CORRECTED-Technical signs, rising risk appetite, drive yen selling fever

Mon Nov 25, 2013 2:54am EST

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(Corrects Japanese names in paragraphs 9 and 12)

By Hideyuki Sano

TOKYO Nov 25 (Reuters) - Pressure on the yen is rising after six months of relatively calm, range-bound trading, with bears heartened by various technical signs as well as rising global risk appetite.

The Japanese currency skidded to a six-month low versus the dollar on Monday, sending the greenback above its July peak of 101.54 yen to 101.91 yen.

The sudden sharp move in the yen, which fell 1.8 percent against the dollar over the past three sessions, took some market players by surprise, even though many expected the yen to weaken because of Japan's massive monetary stimulus.

One trigger for the renewed focus in the yen, analysts say, was technical signals. Dollar/yen has clearly broken above its triangle holding pattern since May late last week, prompting onlookers to join the latest yen-selling frenzy.

"We can no longer say the dollar/yen is in a holding pattern," said Teppei Ino, analyst at Bank of Tokyo-Mitsubishi UFJ in Singapore.

Ino said the dollar is likely to target its May peak of 103.74 yen, a break of which is likely to open the way for a test of 105.50 yen, a 61.8 percent retracement of the dollar's 2007-2011 decline from 124.17 to 75.31 yen.

In another positive signal, the dollar clearly broke above Ichimoku cloud on monthly charts for the first time since 2007.

To be sure, the dollar may have risen too far, too fast in the very near term, with its relative strength index reaching 70 percent, a level seen indicating an overbought market.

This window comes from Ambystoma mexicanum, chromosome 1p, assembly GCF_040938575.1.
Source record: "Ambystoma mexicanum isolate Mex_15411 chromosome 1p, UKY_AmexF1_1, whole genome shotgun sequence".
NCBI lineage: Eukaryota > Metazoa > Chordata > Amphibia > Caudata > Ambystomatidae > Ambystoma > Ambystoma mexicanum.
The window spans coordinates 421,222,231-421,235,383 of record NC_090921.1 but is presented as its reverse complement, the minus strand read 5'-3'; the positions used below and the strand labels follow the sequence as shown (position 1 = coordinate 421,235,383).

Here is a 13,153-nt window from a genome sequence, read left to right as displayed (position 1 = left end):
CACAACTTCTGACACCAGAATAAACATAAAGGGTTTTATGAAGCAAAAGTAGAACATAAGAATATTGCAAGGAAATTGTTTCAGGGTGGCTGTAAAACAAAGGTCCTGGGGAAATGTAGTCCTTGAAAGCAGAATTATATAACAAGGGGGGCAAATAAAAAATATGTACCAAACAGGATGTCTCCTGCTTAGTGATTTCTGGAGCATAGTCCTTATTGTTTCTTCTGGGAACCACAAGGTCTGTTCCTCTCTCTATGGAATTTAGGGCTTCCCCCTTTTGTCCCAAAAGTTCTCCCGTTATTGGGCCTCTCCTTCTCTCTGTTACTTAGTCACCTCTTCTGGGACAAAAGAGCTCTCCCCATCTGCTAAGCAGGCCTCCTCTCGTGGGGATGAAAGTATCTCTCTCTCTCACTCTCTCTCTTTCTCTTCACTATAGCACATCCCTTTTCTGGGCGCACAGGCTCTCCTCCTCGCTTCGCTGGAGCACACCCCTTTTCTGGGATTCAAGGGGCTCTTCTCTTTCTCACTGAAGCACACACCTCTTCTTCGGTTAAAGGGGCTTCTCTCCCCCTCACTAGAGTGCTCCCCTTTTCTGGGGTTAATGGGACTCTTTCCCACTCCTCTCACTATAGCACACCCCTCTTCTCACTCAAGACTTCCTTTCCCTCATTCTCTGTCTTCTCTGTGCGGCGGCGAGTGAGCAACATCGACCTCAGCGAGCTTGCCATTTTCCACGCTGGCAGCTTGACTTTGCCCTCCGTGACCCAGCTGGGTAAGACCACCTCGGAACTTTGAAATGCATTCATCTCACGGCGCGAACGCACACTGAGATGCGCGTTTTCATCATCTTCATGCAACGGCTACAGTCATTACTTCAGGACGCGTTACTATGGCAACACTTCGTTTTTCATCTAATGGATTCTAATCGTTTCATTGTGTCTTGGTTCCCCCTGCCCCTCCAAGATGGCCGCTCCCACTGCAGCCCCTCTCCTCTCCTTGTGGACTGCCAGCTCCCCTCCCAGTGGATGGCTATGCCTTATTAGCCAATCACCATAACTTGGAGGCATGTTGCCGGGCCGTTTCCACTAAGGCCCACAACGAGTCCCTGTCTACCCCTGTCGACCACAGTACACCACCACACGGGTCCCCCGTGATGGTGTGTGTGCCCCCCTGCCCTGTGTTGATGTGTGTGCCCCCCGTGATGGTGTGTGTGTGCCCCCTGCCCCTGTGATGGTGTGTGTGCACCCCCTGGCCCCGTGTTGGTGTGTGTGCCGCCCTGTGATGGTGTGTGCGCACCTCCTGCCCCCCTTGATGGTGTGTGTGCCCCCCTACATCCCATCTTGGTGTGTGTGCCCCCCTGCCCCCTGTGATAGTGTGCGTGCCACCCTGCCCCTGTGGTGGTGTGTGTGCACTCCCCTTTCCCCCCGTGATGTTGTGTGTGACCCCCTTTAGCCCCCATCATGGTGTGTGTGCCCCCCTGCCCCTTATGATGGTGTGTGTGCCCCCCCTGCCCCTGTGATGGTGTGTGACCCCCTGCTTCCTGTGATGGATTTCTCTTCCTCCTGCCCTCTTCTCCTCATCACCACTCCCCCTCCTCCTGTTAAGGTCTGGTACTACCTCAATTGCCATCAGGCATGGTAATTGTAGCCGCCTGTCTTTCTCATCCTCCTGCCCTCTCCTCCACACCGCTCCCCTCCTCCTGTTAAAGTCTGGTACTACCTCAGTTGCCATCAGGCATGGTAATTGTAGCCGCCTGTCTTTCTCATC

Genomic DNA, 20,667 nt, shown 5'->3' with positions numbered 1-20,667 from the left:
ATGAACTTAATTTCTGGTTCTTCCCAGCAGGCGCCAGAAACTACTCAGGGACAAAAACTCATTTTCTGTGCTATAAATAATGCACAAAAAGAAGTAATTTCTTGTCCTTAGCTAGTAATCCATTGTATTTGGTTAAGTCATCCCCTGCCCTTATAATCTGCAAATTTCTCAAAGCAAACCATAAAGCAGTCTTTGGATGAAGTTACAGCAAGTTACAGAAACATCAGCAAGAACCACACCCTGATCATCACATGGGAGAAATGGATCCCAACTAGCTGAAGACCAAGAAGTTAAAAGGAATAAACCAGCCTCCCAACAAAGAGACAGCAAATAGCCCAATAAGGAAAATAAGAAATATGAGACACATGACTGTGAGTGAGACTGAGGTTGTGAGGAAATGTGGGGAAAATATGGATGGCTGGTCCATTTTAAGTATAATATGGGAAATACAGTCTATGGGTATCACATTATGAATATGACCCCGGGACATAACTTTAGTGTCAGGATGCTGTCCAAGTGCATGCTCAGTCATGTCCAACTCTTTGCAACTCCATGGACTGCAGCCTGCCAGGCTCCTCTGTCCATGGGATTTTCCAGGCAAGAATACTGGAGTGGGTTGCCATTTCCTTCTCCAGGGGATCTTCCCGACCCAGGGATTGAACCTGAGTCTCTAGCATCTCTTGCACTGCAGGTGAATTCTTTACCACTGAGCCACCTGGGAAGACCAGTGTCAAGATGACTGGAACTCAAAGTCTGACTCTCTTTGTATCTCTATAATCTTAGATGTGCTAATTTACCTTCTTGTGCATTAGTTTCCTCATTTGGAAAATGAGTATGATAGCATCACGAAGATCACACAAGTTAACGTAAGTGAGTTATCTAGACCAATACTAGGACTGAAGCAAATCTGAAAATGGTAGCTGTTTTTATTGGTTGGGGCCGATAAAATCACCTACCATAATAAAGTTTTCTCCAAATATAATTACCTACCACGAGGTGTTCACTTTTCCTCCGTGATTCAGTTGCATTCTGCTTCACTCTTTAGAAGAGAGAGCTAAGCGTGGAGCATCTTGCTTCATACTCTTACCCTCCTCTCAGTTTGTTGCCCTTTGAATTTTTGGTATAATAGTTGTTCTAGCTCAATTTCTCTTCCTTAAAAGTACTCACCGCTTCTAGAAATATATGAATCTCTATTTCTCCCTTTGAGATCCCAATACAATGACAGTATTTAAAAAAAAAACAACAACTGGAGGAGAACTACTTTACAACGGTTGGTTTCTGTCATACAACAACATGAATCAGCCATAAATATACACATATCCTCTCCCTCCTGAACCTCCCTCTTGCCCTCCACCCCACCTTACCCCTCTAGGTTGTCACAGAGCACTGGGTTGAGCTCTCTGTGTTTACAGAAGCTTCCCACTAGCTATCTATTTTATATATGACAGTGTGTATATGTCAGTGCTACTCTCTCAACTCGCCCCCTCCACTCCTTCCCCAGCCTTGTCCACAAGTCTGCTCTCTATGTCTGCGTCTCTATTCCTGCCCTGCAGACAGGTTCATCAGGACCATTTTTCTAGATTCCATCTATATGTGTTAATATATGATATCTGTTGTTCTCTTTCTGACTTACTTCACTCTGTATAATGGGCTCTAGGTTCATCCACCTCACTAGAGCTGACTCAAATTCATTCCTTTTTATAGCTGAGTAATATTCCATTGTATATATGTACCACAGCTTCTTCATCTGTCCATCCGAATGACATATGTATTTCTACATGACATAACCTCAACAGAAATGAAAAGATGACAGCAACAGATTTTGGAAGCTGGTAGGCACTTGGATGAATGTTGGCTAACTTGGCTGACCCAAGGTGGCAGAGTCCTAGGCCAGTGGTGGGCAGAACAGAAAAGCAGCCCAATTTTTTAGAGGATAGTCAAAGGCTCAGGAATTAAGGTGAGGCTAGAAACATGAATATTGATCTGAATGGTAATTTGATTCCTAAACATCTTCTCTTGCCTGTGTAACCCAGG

Yet many traders believe the 70 percent RSI threshold is far from perfect, among them Osamu Takashima, chief FX strategist at Citigroup Global Markets Japan: "Yes generally speaking it is seen as a sign of over-heating. But what we should also bear in mind is that it could also mean that a strong market momentum is building up," he said.

U.S. positioning data published late last week showed currency speculators increased net short positions in the Japanese currency to the most in six years.

Speculators' net yen short positions reached 112,216 contracts, a level only reached in 2006-07 previously, when the yen was under pressure because many speculators borrowed the yen at low interest rates and convert it to higher yielding currencies -- so-called yen carry-trades.

"I suspect the latest rise in speculators' positions reflects their views that yen carry-trades will come back," said Sho Aoyama, senior market analyst at Mizuho Securities.

Expectations of carry trades, which typically emerge when investors' risk appetite is strong, are fuel led by recent rise in world share prices, especially in the developed world.

Wall Street shares hit record highs last week while Japanese shares are within sight of hitting 5-1/2 year highs.

A sharp fall in oil prices on Monday after a nuclear deal was struck with Iran is also seen helping the global economy, further boosting investors' morale, market participants noted. (Editing by Eric Meijer)

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